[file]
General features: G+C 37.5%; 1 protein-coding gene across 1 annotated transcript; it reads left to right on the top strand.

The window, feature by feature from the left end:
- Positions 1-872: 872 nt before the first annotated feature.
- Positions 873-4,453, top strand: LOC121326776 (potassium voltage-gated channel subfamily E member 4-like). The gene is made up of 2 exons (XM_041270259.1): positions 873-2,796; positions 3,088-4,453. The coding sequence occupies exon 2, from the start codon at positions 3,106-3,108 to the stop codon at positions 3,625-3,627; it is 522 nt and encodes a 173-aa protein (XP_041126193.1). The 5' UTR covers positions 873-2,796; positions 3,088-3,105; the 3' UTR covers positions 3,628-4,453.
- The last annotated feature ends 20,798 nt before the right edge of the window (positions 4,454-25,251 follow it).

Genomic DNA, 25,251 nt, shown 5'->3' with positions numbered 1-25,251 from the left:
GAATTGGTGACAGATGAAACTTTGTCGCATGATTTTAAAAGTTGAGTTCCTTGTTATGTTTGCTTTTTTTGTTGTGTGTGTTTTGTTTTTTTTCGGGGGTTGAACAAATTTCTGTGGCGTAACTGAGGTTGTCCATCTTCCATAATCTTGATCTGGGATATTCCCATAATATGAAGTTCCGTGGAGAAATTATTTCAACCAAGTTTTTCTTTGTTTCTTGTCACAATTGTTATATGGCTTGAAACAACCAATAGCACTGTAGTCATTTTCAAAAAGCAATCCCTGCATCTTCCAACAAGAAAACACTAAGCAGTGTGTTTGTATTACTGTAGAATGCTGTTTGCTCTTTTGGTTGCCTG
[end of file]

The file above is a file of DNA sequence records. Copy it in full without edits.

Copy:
General features: G+C 37.5%; 1 protein-coding gene across 1 annotated transcript; it reads left to right on the top strand.

The window, feature by feature from the left end:
- Positions 1-872: 872 nt before the first annotated feature.
- Positions 873-4,453, top strand: LOC121326776 (potassium voltage-gated channel subfamily E member 4-like). The gene is made up of 2 exons (XM_041270259.1): positions 873-2,796; positions 3,088-4,453. The coding sequence occupies exon 2, from the start codon at positions 3,106-3,108 to the stop codon at positions 3,625-3,627; it is 522 nt and encodes a 173-aa protein (XP_041126193.1). The 5' UTR covers positions 873-2,796; positions 3,088-3,105; the 3' UTR covers positions 3,628-4,453.
- The last annotated feature ends 20,798 nt before the right edge of the window (positions 4,454-25,251 follow it).

Genomic DNA, 25,251 nt, shown 5'->3' with positions numbered 1-25,251 from the left:
GAATTGGTGACAGATGAAACTTTGTCGCATGATTTTAAAAGTTGAGTTCCTTGTTATGTTTGCTTTTTTTGTTGTGTGTGTTTTGTTTTTTTTCGGGGGTTGAACAAATTTCTGTGGCGTAACTGAGGTTGTCCATCTTCCATAATCTTGATCTGGGATATTCCCATAATATGAAGTTCCGTGGAGAAATTATTTCAACCAAGTTTTTCTTTGTTTCTTGTCACAATTGTTATATGGCTTGAAACAACCAATAGCACTGTAGTCATTTTCAAAAAGCAATCCCTGCATCTTCCAACAAGAAAACACTAAGCAGTGTGTTTGTATTACTGTAGAATGCTGTTTGCTCTTTTGGTTGCCTG